Although tort damages are unavailable in this case, Hunter has established his claim to contractual damages for constructive wrongful termination, and on remand the judgment must be modified accordingly.
The judgment of the Court of Appeal is reversed. The judgment entered in Fresno County Superior Court Case No. 387274-4 must be modified, in accordance with this opinion, to provide that judgment is rendered in favor of Charles R. Hunter against Up-Right, Inc., in the sum of $38,013 plus costs of suit.
Lucas, C.J. Baxter, J., and George, J., concurred.
I dissent. The record in this case reveals that plaintiff was deceived into resigning so that the employer could terminate his employment without the risk of a wrongful discharge lawsuit. Six months after his discharge, plaintiff accidentally discovered that the inducement to resign, based on representations his position was about to be eliminated, had been a ruse. The majority hold that the use of fraud in the termination of an employment contract under these circumstances is not actionable, and that only a breach of contract action lies.
Contrary to the majority's reasoning, the result of this case is not dictated by the four-to-three decision in Foley v. Interactive Data Corp. (1988) 47 Cal.3d 654 [254 Cal.Rptr. 211, 765 P.2d 373] (hereafter Foley). Nor is it rational to conclude that a fraud claim in a wrongful termination suit is indistinguishable from breach of contract. The majority opinion inexplicably revises the law of fraud to exclude fraudulent termination of employment contracts.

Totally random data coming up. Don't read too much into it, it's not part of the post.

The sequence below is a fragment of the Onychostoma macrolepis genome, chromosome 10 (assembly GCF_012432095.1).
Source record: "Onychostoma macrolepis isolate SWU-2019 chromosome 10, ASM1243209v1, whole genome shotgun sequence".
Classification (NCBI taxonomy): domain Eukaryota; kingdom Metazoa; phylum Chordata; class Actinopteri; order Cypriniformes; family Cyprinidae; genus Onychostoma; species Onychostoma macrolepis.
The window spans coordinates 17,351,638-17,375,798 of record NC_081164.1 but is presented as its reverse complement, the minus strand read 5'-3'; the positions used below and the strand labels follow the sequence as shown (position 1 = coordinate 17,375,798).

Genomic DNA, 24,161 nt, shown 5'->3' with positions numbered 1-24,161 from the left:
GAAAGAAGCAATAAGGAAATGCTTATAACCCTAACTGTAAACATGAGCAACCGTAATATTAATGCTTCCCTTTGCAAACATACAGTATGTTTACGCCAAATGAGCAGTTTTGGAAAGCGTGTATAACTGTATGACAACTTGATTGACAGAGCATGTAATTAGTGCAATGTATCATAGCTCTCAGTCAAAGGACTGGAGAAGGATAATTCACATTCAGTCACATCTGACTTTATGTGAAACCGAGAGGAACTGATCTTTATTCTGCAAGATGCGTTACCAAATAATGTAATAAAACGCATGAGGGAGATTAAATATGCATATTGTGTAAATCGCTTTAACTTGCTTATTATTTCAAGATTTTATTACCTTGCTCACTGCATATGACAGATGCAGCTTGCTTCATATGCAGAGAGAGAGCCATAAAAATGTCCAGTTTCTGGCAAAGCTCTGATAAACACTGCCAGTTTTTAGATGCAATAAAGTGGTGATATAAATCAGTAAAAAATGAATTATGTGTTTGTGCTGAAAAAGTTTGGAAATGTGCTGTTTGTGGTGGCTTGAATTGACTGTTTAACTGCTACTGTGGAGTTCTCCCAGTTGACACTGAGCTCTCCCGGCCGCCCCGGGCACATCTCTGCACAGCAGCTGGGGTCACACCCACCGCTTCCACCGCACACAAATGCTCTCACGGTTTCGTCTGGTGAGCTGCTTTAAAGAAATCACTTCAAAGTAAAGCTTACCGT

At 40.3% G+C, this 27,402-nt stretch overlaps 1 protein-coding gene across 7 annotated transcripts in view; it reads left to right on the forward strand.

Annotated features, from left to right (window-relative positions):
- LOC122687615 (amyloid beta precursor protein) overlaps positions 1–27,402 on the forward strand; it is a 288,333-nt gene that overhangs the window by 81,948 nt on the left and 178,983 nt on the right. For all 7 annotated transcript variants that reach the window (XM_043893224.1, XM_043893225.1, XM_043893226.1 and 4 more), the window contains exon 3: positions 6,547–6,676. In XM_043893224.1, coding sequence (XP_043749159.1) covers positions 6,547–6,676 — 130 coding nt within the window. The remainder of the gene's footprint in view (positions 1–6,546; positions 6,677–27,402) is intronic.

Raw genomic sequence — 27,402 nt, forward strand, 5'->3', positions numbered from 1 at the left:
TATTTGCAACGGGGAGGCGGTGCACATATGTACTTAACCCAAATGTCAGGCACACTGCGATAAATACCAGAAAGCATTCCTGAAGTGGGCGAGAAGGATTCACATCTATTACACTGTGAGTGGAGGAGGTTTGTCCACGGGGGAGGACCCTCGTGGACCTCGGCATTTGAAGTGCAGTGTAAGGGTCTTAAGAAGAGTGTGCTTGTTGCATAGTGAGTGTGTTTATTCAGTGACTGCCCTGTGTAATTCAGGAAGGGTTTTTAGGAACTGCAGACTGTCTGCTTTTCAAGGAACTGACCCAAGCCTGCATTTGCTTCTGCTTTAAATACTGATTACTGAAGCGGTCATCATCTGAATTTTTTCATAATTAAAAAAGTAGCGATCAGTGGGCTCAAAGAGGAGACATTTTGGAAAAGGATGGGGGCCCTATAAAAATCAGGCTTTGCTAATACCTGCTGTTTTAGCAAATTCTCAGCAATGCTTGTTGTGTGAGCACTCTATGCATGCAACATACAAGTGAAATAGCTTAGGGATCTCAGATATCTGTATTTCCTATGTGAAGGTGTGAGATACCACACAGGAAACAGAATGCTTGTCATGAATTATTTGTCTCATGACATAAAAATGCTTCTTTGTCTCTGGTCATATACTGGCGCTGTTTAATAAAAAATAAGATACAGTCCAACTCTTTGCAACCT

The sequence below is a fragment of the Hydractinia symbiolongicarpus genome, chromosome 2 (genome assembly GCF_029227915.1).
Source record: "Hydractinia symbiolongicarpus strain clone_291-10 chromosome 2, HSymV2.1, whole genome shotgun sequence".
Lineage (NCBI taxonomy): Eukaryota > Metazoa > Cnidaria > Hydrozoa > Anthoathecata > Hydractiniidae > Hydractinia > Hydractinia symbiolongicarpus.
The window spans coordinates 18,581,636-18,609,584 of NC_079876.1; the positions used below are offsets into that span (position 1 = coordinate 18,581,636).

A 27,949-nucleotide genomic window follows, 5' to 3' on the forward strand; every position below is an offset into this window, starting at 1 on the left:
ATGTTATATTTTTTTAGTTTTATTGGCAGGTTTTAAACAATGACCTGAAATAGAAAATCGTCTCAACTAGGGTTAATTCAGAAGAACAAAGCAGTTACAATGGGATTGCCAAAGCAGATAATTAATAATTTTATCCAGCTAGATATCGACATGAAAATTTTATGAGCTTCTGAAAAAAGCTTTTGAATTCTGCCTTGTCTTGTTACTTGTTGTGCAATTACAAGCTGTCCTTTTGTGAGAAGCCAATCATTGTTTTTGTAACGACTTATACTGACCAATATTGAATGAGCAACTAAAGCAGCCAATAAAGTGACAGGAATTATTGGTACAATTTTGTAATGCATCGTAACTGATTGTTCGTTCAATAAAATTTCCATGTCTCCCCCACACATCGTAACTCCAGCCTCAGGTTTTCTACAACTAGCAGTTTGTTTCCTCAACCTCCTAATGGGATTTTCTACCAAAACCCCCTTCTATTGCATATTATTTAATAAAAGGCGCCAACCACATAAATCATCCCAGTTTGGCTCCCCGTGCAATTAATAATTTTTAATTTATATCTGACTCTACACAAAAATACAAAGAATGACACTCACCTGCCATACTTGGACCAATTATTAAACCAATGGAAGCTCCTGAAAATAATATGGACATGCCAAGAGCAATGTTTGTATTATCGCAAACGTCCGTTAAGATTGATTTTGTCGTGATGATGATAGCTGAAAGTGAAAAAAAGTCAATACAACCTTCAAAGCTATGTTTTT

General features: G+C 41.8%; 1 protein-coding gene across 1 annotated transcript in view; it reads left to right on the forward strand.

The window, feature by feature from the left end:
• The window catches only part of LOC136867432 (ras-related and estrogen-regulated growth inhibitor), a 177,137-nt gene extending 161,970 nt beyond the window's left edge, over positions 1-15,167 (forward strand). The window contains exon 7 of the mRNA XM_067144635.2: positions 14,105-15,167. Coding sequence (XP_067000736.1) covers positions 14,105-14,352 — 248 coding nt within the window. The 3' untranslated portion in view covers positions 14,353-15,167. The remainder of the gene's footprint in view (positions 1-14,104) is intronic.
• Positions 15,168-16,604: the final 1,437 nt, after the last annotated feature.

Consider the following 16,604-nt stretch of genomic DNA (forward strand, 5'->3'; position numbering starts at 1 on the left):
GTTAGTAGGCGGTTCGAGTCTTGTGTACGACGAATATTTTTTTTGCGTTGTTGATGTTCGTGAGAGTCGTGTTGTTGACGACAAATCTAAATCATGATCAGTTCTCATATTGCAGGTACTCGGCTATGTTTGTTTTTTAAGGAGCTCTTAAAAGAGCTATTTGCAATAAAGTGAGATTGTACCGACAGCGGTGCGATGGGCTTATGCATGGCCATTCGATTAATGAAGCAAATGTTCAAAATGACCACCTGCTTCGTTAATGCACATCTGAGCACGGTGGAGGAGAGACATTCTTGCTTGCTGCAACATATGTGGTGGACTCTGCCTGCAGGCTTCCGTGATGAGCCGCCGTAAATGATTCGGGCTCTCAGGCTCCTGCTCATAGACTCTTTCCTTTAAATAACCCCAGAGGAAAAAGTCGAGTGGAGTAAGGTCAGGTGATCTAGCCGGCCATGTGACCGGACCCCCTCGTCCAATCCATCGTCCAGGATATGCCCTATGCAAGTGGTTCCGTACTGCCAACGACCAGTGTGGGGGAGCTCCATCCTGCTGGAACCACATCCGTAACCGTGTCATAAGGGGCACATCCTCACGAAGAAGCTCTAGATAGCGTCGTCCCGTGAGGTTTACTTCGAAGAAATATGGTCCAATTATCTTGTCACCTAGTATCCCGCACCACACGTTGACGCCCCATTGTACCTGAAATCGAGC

The majority claim to base their opinion primarily on Foley. That case rejected the contention that an action for breach of an implied covenant of good faith and fair dealing in an employment contract could sound in tort. The court reasoned that the implied covenant of good faith and fair dealing "is a contract term" and "compensation for its breach has almost always been limited to contract rather than tort remedies." (Foley, supra, 47 Cal.3d at p. 684.) The covenant of good faith, rather than having a life independent of the contract, is essentially a gap filler that "`effectuate[s] the intentions of the parties, or ... protect[s] their reasonable expectations.'" (Ibid.) For this reason, it was concluded that the breach of the covenant warranted only contract damages.
Foley recognized, however, that there was at least one important exception to this general rule: bad faith in the context of insurance contracts. In that
Foley nowhere held that actions for traditional intentional torts which might accompany a wrongful discharge are barred. The opinion did declare that "we believe that focus on available contract remedies offers the most appropriate method of expanding available relief for wrongful termination" because the "expansion of tort remedies in the employment context has potentially enormous consequences for the stability of the business community." (Foley, supra, 47 Cal.3d at p. 699.) This statement should be viewed in its proper context: merely an additional reason why the usual rule that the action for breach of an implied covenant of good faith and fair dealing sounds in contract and not in tort should be followed in a case involving ordinary employment contracts.